Working on finding scientific ways to increase the availability of water in villages through most of the year led to collaboration between various stakeholders, including the community, the forest department, the MGNREGA cell and PRADAN. The secret lay in inclusion, building trust and collaboration while working for a common goal.
Supporting the villagers with technical know-how, introducing them to new ways of conserving the more-than-adequate rainwater each year, tying up with government agencies and programmes not only led to alleviating poverty and malnutrition but also gave the village women the confidence to take on leadership positions in local bodies
Decentralised participatory planning through MGNREGA to create durable livelihood assets like farm ponds, orchards, etc, has helped the farmers to increase their livelihood baskets and stopped distressed migration
Recognizing the importance of having a perennial source of water when planning any agricultural activity and change, the SHG women of Kelaur, supported by PRADAN and government departments, installed solar energy-powered water pumps, leading them to cultivating vegetables and fruit in their homesteads, which brought about a sea change in their economic status and self-sufficiency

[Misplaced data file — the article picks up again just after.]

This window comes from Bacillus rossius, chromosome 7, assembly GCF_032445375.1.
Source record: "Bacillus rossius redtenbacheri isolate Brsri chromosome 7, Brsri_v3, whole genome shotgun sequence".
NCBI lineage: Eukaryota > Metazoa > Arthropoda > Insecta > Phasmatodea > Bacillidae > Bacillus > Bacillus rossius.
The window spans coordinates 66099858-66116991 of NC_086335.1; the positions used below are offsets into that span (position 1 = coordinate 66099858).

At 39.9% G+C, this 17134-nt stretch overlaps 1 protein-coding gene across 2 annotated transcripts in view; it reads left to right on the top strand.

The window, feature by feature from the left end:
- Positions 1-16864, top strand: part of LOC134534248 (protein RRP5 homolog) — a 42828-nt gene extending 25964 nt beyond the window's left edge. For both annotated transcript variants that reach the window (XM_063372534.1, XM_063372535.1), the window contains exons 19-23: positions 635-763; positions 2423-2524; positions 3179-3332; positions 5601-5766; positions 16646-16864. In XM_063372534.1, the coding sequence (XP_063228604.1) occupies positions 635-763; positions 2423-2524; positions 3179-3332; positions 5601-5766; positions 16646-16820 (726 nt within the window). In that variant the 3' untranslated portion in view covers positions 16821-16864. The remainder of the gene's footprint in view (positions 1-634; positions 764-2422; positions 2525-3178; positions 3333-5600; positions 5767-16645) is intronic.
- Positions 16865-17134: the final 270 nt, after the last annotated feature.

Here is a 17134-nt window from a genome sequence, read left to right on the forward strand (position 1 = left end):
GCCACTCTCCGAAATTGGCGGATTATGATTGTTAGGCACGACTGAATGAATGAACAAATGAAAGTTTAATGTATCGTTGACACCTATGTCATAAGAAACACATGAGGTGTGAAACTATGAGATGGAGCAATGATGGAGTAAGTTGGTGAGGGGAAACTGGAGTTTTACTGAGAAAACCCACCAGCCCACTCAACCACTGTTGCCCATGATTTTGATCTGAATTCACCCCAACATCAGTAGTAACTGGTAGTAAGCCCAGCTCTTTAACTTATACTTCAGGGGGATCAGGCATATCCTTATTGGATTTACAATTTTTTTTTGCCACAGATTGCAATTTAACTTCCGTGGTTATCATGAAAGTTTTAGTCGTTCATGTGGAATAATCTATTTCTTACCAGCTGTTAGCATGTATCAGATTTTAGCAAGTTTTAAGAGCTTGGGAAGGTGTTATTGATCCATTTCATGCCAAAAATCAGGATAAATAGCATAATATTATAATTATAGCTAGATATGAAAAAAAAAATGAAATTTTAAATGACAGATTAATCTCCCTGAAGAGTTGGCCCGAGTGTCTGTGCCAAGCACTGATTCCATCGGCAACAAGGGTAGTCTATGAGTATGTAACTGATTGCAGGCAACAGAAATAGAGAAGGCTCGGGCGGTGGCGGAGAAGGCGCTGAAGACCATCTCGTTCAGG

Using the provisions under MGNREGA to gainfully engage the thousands of migrant labour, who are fleeing big cities and returning to their villages, is a productive way to turn the global crisis created by the COVID-19 pandemic into an opportunity for creating assets that support rural livelihoods and lead to self-sufficiency.
Rain-fed rivers usually run dry in the months before the monsoon season. Rejuvenating a river is a complex, highly skilled and an essential process in order to sustain life and livelihoods all along its banks.
Finding a way to harvest rainwater by creating freshwater pockets in existing saline aquifers is a novel and creative way to solve the drinking water problem in the arid regions of Haryana, which have very few surface water resources
Hearing about floods and actually experiencing the death and destruction it wreaks are totally different; the PRADAN team realizes this as it struggles to find solutions to counter the devastating effects that the receding waters leave behind for the villagers
Improving sanitation facilities and making them sustainable means changing behaviour. Helping people to understand the importance of toilets can inspire them to invest their time and resources in upgrading these facilities and taking care of them. The benefits of a toilet are not only health-related—the pride, dignity and convenience that they bring are usually more important in convincing people to use them.
Undaunted by the challenges of poor irrigation, poor service delivery, low rate of literacy, poor health facilities, degraded land, under-developed agriculture, and lack of basic services in Godda, PRADAN’s initiation of INRM, is slowly transforming the land, the women and the villages, bringing hope of economic self-sufficiency.